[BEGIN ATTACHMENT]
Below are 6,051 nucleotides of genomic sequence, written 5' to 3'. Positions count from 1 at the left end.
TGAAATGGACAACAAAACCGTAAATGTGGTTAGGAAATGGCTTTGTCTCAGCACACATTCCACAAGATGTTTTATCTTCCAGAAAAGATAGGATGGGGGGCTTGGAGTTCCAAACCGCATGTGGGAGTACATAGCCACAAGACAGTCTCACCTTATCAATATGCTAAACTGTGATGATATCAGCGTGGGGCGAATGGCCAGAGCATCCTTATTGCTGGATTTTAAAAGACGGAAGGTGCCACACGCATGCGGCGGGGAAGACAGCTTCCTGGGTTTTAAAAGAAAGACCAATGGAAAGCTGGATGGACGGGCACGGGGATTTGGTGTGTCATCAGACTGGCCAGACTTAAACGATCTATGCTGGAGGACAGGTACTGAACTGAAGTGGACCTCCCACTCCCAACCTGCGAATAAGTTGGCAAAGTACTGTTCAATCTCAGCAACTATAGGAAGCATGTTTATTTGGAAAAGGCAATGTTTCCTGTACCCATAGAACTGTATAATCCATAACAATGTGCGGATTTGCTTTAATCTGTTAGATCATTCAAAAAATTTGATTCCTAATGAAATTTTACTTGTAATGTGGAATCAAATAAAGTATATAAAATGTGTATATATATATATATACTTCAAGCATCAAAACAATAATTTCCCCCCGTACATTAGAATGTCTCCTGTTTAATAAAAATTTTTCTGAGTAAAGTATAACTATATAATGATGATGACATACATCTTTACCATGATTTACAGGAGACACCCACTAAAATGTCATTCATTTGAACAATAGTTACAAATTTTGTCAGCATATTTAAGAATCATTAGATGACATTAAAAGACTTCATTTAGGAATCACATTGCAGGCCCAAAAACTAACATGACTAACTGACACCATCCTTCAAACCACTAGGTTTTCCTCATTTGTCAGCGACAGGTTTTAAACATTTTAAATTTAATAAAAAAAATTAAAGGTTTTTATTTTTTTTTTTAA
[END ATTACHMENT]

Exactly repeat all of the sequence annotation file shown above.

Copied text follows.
Below are 6,051 nucleotides of genomic sequence, written 5' to 3'. Positions count from 1 at the left end.
TGAAATGGACAACAAAACCGTAAATGTGGTTAGGAAATGGCTTTGTCTCAGCACACATTCCACAAGATGTTTTATCTTCCAGAAAAGATAGGATGGGGGGCTTGGAGTTCCAAACCGCATGTGGGAGTACATAGCCACAAGACAGTCTCACCTTATCAATATGCTAAACTGTGATGATATCAGCGTGGGGCGAATGGCCAGAGCATCCTTATTGCTGGATTTTAAAAGACGGAAGGTGCCACACGCATGCGGCGGGGAAGACAGCTTCCTGGGTTTTAAAAGAAAGACCAATGGAAAGCTGGATGGACGGGCACGGGGATTTGGTGTGTCATCAGACTGGCCAGACTTAAACGATCTATGCTGGAGGACAGGTACTGAACTGAAGTGGACCTCCCACTCCCAACCTGCGAATAAGTTGGCAAAGTACTGTTCAATCTCAGCAACTATAGGAAGCATGTTTATTTGGAAAAGGCAATGTTTCCTGTACCCATAGAACTGTATAATCCATAACAATGTGCGGATTTGCTTTAATCTGTTAGATCATTCAAAAAATTTGATTCCTAATGAAATTTTACTTGTAATGTGGAATCAAATAAAGTATATAAAATGTGTATATATATATATATACTTCAAGCATCAAAACAATAATTTCCCCCCGTACATTAGAATGTCTCCTGTTTAATAAAAATTTTTCTGAGTAAAGTATAACTATATAATGATGATGACATACATCTTTACCATGATTTACAGGAGACACCCACTAAAATGTCATTCATTTGAACAATAGTTACAAATTTTGTCAGCATATTTAAGAATCATTAGATGACATTAAAAGACTTCATTTAGGAATCACATTGCAGGCCCAAAAACTAACATGACTAACTGACACCATCCTTCAAACCACTAGGTTTTCCTCATTTGTCAGCGACAGGTTTTAAACATTTTAAATTTAATAAAAAAAATTAAAGGTTTTTATTTTTTTTTTTAA